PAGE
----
MYRTLE BEACH — North Myrtle Beach City Council members will consider the second reading of an ordinance Monday that officially will set new beachfront zoning now that the city has done away with it W-1, entertainment zoning.
What’s proposed, said city spokesman Pat Dowling, is to extend the zoning currently on land behind the old W-1 zone to the beach.
The change could make a significant difference to at least one piece of North Myrtle Beach real estate, Dowling said. It would allow Boulineau’s business at the ocean end of Sea Mountain Highway to put in a parking lot for the pier it has proposed putting into the ocean.
The business has the approval of the state Department of Health and Environmental Control and the U.S. Army Corps of Engineers to build the new pier.
And the resort commercial zoning that likely will come into being with Monday night’s vote will allow the parking lot for the vehicles of fisherpeople and pier strollers that wouldn’t have been allowed under the old zoning.
Then Boulineau’s would need just one thing before it could start construction: a permit from North Myrtle Beach.
A bill introduced into the S.C. General Assembly would offer some protection for timeshare owners by regulating businesses that thrive on selling the shares that belong to owners who want to withdraw from the partnership.
The bill would require that time sharing resale services have written contracts with individual sellers that give the name and contact information of the company or its agent, a complete description of the company’s services, a time period for the contract and a description of any fees, costs or other remuneration the company is to get.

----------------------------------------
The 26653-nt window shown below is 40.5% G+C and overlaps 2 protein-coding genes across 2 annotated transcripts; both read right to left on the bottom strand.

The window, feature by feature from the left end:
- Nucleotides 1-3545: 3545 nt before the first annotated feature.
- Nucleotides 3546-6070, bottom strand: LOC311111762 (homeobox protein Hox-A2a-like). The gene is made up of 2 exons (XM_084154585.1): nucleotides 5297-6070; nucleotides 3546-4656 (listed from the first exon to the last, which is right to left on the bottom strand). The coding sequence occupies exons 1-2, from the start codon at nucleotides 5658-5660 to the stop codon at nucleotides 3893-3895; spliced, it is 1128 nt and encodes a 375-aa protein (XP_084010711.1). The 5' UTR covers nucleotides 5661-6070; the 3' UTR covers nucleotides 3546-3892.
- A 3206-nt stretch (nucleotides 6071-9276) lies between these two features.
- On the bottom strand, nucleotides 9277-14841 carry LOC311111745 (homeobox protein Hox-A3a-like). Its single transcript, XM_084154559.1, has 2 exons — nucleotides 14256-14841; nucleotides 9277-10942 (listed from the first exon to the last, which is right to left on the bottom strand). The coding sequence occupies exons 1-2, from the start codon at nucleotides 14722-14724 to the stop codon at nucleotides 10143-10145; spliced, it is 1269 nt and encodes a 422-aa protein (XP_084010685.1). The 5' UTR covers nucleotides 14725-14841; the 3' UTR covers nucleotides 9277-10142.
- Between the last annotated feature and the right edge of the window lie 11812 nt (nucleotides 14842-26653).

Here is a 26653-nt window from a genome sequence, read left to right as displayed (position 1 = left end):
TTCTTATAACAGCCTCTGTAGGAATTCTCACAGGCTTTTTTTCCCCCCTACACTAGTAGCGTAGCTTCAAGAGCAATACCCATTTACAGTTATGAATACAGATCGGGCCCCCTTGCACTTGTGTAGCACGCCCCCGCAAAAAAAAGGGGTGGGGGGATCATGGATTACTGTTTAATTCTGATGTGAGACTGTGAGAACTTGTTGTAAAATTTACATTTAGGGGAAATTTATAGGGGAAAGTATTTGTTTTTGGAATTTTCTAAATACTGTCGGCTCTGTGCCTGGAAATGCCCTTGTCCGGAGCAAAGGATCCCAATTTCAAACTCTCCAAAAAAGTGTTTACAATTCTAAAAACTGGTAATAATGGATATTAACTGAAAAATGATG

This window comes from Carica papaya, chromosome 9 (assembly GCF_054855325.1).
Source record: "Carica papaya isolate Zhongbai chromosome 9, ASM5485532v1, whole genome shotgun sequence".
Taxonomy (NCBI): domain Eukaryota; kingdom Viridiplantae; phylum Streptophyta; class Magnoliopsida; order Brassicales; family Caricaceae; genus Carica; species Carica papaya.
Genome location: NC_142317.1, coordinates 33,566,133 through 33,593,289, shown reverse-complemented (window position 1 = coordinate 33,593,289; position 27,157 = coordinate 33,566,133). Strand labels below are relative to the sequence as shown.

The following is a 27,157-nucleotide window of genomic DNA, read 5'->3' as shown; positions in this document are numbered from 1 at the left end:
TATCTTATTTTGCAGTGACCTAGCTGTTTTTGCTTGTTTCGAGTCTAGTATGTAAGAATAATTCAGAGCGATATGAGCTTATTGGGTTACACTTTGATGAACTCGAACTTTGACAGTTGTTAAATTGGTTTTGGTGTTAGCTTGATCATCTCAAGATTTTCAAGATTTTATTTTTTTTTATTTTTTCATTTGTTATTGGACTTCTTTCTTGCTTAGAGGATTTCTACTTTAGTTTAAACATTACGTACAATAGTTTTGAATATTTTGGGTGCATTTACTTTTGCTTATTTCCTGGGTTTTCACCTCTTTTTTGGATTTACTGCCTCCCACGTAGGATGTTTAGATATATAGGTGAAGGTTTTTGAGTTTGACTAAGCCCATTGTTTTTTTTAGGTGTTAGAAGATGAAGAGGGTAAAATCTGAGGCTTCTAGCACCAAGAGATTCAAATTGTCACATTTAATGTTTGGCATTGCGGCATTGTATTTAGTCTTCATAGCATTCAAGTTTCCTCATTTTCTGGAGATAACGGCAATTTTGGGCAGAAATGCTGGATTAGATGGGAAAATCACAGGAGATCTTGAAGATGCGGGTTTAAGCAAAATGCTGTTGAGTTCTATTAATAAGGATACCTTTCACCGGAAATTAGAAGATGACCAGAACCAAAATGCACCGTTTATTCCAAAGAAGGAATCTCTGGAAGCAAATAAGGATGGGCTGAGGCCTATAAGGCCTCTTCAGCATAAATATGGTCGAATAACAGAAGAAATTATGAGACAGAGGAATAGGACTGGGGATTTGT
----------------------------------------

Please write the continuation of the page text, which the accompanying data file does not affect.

The contracts would have to include a statement in larger-than-normal, boldface type that tells sellers they have five days after a sales contract is signed to cancel the deal.
Most importantly, perhaps, the bill requires that resale companies must be reasonably certain that any buyer can pay the assessments and taxes that will come with a timeshare purchase, and that failure of the buyer to do so is evidence of an intentional and purposeful violation of the ordinance.
It will further be illegal for the resale service to sell a timeshare to a person it knows or should have known has a history of not paying the fees and taxes associated with the purchase of a timeshare.
These two sections would protect the remaining owners from the liability of new owners found through a resale service who didn’t pay the required assessments and taxes.
Violators will be judged as having committed an unfair trade practice.
The bill specifically excludes individual sellers, vacation time sharing associations, managing entity and sellers of seven or fewer timeshares per calendar year from having to comply with the new requirements.
Affordable housing loan
A partnership formed several years ago to create more affordable housing in Georgetown County has gotten its first loan and will use the $375,000 to purchase and rehabilitate the Winyah Apartments, according to information from Jackie Broach, public information officer for Georgetown County.
When completed, the apartments in the 14-unit complex on Duke Street are to be rented to residents earning 80 percent or less of the area’s median income. The affordable rent must be continued for 20 years under the terms of the loan from the Tri-County Regional Development Corp. to the Low Country Housing Trust.
Broach said there are some residents in the complex now and that the plan is to rehab the vacant apartments and move the current residents into them and then rehab the others.
Georgetown County partnered with the Trust in 2010 to build workforce housing that would be affordable either for purchase or rent by people such as firefighters or teachers.
The partnership conducts first-time homebuyer classes for those who purchase residences through the program. Completion of the coursework is required for buyers to qualify for down payment and other buyer assistance programs.
The third in the series of classes is to begin March 23 at the offices of the Waccamaw Regional Council of Governments at 1230 Highmarket St.
The partnership includes the county, the Trust, the COG and the Frances Bunnelle Foundation.
Contact STEVE JONES at 444-1765.